John Egenaes
Tor Bjerkedal
Author Affiliation
Centre for International Health, University of Bergen, Bergen, Norway. Kazaura.method@cih.uib.no
Source
Am J Epidemiol. 2004 Feb 15;159(4):358-63
Date
Feb-15-2004
Language
English
Publication Type
Article
Keywords
Adult
Age Distribution
Cohort Studies
Female
Gastroschisis - epidemiology
Hernia, Umbilical - epidemiology
Humans
Infant, Newborn
Logistic Models
Male
Maternal Age
Middle Aged
Norway - epidemiology
Paternal Age
Prevalence
Risk assessment
Time Factors
Abstract
The prevalence of gastroschisis in Norway, as reported to the Medical Birth Registry of Norway, increased regularly and sixfold from 0.5 to 2.9 per 10,000 births during 1967-1998. The prevalence was also consistently higher among children of younger mothers. The authors used age-period-cohort analysis to assess effects of both parents' age and year of birth (parental cohorts). Mother's and father's age were included in three different regression models. Apart from a significantly higher risk at a young maternal age, the authors also found higher risk at a young paternal age (1.6-fold per 10 years' reduction in father's age, 95% confidence interval: 1.0, 2.4). The time trend was highly significant regardless of whether it was ascribed to period, mother's year of birth, or father's year of birth. However, when father's year of birth was used to describe the time trend, no apparent additional effect of father's age was found, only for mother's age. The time trend is likely caused by environmental factors. Persistently increasing risks among children of young mothers may hypothetically be related to lifestyle factors. A contribution to risk also from fathers born in more recent years or from young fathers increases the likelihood that a factor related to modern lifestyles of young couples may be related to risk.
PubMed ID
14769639 View in PubMed
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Lower reoperation rate for recurrence after mesh versus sutured elective repair in small umbilical and epigastric hernias. A nationwide register study.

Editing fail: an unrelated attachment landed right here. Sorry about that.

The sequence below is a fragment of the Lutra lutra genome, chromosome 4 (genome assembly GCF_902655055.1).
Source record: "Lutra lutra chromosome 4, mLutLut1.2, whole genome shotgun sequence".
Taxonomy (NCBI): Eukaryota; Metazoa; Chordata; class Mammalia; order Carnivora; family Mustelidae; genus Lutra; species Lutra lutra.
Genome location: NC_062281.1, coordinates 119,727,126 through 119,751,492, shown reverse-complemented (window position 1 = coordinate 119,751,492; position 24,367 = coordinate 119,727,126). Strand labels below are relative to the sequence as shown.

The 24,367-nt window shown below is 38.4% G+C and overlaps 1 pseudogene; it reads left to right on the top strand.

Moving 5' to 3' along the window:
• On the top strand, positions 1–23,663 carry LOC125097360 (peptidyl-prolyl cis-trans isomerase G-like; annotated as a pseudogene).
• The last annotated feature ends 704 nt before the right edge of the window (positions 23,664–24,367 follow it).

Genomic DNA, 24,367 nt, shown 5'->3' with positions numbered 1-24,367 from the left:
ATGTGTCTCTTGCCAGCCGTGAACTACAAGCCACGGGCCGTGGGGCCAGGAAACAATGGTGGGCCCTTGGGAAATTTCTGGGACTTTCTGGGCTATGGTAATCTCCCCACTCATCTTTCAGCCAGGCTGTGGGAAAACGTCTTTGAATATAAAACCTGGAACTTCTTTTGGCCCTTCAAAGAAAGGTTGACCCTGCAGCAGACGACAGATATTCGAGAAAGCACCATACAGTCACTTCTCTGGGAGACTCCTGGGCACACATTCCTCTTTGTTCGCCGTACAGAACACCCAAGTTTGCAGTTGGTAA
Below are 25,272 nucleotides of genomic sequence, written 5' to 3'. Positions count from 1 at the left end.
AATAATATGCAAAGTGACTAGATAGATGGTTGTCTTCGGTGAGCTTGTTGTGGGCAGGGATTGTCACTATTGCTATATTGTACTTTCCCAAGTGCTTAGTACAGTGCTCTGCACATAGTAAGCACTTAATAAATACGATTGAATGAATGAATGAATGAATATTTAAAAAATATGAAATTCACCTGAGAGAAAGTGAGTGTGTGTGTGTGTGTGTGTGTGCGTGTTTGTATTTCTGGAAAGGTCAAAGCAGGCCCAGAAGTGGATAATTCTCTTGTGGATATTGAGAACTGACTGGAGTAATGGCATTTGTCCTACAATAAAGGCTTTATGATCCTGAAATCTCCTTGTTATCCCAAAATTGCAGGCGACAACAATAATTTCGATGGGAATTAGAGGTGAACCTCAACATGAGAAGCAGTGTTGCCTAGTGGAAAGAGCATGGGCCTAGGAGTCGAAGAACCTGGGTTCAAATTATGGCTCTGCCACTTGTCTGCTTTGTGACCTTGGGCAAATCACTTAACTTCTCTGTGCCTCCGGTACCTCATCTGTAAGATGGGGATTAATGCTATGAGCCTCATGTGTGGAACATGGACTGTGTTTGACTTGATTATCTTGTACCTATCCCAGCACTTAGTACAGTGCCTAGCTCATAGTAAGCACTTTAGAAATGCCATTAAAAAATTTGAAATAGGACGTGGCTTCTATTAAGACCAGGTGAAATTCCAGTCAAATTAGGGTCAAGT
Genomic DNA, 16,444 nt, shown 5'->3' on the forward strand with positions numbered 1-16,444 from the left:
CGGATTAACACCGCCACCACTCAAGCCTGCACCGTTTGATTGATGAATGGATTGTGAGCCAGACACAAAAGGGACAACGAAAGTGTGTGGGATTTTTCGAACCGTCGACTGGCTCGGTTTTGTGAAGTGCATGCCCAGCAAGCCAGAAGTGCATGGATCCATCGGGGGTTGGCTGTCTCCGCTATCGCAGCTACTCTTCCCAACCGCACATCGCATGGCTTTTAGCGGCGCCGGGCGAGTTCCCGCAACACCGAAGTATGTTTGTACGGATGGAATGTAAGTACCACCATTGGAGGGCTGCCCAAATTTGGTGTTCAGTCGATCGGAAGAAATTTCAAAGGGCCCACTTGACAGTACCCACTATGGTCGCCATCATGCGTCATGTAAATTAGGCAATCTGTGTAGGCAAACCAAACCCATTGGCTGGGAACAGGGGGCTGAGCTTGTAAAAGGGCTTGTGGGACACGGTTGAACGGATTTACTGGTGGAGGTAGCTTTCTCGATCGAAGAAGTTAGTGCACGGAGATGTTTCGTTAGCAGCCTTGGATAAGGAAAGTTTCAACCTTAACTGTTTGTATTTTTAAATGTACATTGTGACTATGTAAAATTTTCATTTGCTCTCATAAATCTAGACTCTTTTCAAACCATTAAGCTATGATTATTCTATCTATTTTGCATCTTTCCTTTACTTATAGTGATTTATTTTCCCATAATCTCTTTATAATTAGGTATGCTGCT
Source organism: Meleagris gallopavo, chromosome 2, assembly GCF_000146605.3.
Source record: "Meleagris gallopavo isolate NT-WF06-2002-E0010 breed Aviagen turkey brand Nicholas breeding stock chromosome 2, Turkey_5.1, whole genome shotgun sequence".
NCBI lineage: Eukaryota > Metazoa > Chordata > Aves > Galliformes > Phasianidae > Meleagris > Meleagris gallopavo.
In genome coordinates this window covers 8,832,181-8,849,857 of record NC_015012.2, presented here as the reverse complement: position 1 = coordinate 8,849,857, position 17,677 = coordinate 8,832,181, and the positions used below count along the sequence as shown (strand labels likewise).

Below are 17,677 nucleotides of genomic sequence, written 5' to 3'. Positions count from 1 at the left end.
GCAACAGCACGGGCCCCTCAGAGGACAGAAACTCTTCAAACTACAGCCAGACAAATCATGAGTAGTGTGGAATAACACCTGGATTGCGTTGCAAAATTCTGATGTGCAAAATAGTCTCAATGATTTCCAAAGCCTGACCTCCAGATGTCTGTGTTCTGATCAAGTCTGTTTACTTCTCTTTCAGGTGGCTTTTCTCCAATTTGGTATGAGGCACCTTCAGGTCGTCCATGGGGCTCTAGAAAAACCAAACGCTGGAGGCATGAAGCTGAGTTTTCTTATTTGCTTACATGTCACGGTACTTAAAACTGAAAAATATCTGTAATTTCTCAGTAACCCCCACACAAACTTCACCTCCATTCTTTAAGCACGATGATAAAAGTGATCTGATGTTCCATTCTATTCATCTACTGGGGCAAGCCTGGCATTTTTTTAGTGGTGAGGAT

https://arctichealth.org/en/permalink/ahliterature108437
Source
World J Surg. 2013 Nov;37(11):2548-52
Publication Type
Article
Date
Nov-2013
Author
M W Christoffersen
F. Helgstrand
J. Rosenberg
H. Kehlet
T. Bisgaard
Author Affiliation
Department of Surgery, Hvidovre Hospital, University Hospital of Copenhagen, Kettegård Alle 30, 2650, Hvidovre, Denmark, mette.willaume@gmail.com.
Source
World J Surg. 2013 Nov;37(11):2548-52
Date
Nov-2013
Language
English
Publication Type
Article
Keywords
Adolescent
Adult
Aged
Aged, 80 and over
Denmark - epidemiology
Female
Hernia, Umbilical - epidemiology - surgery
Herniorrhaphy - methods
Humans
Incidence
Male
Middle Aged
Prospective Studies
Recurrence
Registries
Reoperation
Surgical Mesh
Suture Techniques
Abstract
Repair for a small (= 2 cm) umbilical and epigastric hernia is a minor surgical procedure. The most common surgical repair techniques are a sutured repair or a repair with mesh reinforcement. However, the optimal repair technique with regard to risk of reoperation for recurrence is not well documented. The aim of the present study was in a nationwide setup to investigate the reoperation rate for recurrence after small open umbilical and epigastric hernia repairs using either sutured or mesh repair.
This was a prospective cohort study based on intraoperative registrations from the Danish Ventral Hernia Database (DVHD) of patients undergoing elective open mesh and sutured repair for small (= 2 cm) umbilical and epigastric hernias. Patients were included during a 4-year study period. A complete follow-up was obtained by combining intraoperative data from the DVHD with data from the Danish National Patient Register. The cumulative reoperation rates were obtained using cumulative incidence plot and compared with the log rank test.
In total, 4,786 small (= 2 cm) elective open umbilical and epigastric hernia repairs were included. Age was median 48 years (range 18-95 years). Follow-up was 21 months (range 0-47 months). The cumulated reoperation rates for recurrence were 2.2 % for mesh reinforcement and 5.6 % for sutured repair (P = 0.001). The overall cumulated reoperation rate for sutured and mesh repairs was 4.8 %. In conclusion, reoperation rate for recurrence for small umbilical and epigastric hernias was significantly lower after mesh repair compared with sutured repair. Mesh reinforcement should be routine in even small umbilical or epigastric hernias to lower the risk of reoperation for recurrence avoid recurrence.
Notes
Comment In: World J Surg. 2013 Nov;37(11):2553-423942536
PubMed ID
23887595 View in PubMed
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14 records – page 1 of 2.